Conduct Export Market Research.
With the advent of the world wide web and assuming your company's presence on the internet, a firm may receive unsolicited requests for quote and even orders. However, both primary and secondary research should be conducted in order to accurately assess a product's chances for export success long term, to identify the most applicable foreign markets, market trends and foreign business practices as well as competitive positioning.
Primary Research: Market data derived specifically from interviewing the targeted foreign customers as well as the sales and distribution channels in your targeted export markets. Often more time and cost intensive, this ultimately is the best form of data gathering to determine product competitive positioning in the targeted markets. Good primary research sources include:
Existing foreign leads, customers, contacts, inquiring foreign distributors and sales representative agencies.
Bench-marking - contacting other manufacturers of similar but non-competing products to learn of other successful export strategies that may have relevance to your export program.
This effort can lead to a wealth of information and contacts in your select foreign markets.
Secondary Research: Market data derived from trade statistics offered by various industry and government sources including trade unions, industry associations, state and federal industry and country specialists. This data is relatively inexpensive although may often be outdated and too broad-based and not as product or market specific more commonly associated with primary research.
The following is a list of resources that should be considered when conducting secondary research:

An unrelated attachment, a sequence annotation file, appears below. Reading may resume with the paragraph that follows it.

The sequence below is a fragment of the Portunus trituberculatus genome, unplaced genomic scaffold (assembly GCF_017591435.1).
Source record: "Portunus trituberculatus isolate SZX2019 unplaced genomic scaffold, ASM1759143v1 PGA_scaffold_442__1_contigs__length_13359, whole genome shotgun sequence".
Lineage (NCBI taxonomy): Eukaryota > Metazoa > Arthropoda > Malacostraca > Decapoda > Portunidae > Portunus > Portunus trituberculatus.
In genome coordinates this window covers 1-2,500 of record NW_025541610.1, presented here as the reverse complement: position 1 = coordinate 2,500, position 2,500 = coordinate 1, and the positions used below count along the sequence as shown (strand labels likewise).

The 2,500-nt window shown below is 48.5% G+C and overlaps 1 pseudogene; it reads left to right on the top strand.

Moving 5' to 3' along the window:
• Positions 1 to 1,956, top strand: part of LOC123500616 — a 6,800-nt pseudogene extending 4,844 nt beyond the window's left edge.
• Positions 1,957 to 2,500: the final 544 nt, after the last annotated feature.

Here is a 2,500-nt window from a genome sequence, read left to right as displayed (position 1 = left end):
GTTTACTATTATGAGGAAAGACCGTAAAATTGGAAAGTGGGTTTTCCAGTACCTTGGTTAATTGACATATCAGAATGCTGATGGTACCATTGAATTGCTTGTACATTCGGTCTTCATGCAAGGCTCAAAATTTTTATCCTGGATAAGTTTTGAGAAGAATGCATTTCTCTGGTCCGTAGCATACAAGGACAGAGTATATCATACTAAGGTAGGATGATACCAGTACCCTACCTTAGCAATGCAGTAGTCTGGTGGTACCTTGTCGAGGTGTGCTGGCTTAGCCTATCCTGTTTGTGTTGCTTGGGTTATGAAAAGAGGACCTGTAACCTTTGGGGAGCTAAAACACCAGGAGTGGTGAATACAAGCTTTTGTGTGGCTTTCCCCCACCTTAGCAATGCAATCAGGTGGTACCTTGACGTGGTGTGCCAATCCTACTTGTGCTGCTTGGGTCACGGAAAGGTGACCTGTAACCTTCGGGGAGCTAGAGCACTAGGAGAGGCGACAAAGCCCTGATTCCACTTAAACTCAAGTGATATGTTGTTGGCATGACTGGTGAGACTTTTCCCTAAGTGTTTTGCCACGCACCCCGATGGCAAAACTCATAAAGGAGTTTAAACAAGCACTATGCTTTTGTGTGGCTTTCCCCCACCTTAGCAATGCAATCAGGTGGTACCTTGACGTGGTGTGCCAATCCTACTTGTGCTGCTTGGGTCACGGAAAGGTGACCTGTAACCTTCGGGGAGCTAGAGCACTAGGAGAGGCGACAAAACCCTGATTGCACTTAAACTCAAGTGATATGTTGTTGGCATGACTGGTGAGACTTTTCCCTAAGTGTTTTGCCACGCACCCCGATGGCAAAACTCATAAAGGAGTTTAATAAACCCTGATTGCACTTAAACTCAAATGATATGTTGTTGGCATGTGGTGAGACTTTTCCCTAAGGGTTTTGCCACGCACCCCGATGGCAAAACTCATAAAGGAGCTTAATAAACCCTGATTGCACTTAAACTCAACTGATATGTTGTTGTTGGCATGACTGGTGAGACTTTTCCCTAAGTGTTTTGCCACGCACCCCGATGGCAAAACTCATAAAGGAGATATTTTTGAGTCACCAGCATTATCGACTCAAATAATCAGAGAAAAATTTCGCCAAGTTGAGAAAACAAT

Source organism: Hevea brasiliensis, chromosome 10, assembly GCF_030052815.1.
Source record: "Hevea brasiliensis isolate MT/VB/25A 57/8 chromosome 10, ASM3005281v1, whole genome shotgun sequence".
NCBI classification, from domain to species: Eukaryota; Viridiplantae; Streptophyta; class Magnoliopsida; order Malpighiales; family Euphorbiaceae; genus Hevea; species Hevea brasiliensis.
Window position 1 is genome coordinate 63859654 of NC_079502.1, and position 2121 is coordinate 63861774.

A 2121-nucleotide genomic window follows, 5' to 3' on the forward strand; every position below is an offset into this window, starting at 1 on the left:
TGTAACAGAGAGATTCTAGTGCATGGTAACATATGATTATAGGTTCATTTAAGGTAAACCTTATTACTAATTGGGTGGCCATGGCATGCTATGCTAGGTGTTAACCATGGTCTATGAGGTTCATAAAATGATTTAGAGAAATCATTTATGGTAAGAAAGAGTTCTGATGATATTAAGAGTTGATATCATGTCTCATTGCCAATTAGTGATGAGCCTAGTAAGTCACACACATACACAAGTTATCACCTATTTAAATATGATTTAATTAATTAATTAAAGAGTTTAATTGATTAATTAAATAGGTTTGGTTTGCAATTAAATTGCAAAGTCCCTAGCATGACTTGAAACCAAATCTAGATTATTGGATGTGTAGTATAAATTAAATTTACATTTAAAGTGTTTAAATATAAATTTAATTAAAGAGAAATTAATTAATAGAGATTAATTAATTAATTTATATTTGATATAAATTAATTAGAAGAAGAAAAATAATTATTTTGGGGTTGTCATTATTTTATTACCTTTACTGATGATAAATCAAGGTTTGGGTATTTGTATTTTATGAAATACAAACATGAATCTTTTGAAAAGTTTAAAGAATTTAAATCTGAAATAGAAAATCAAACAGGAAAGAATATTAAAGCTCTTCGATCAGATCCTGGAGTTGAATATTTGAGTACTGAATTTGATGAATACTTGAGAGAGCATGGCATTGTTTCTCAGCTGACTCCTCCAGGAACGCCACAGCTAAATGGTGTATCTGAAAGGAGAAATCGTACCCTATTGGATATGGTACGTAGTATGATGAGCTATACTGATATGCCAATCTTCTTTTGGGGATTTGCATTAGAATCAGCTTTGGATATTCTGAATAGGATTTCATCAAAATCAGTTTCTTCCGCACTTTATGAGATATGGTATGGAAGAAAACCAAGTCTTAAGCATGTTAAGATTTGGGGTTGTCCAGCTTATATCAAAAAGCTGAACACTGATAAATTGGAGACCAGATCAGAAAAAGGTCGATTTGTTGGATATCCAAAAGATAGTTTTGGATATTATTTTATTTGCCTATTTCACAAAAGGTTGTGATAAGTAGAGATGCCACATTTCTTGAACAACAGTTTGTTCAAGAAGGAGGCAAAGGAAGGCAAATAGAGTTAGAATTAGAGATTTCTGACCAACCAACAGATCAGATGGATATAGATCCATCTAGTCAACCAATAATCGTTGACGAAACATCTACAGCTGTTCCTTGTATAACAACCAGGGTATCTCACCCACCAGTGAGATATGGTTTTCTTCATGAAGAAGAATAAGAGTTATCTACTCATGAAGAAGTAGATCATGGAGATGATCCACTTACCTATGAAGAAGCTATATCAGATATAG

- US Department of Commerce Market Research Library - an excellent country and product data source of information, the US Foreign Commercial Service (USFCS) of the US Department of Commerce has country and industry analysts in the US and throughout the world based in our consulates and embassies that study products and industries, comprising market reports for the benefit of US firms intending to export.
- US Department of Agriculture Market Research Library - similar to the USFCS, the Agriculture Department has offices and resources in the US and abroad that research market and country data on behalf of inquiring US firms.
- Industry Trade Organizations - It is advisable to contact all trade organizations to which the manufacturer belongs in search of any foreign market data or contacts that may be made available.
- Chambers of Commerce, Sister City relationships, local universities all comprise a list of valuable resources
- USA Trade Online - An excellent source of trade data (import and export) based on the HS and Schedule B code systems.
- 1st identify your product's Schedule B Code - http://www.census.gov/foreign-trade/schedules/b/
- Determine through trade statistics if the US has a trade surplus or deficit with that product, and determine if the trends are positive or negative. http://www.census.gov/data/data-tools.html
- Determine with those same trade statistics to what export markets your product is shipped.
Determine how price competitive your product is in those select foreign markets against locally provided similar goods. Effort to involve determining freight and finance costs and any applicable.
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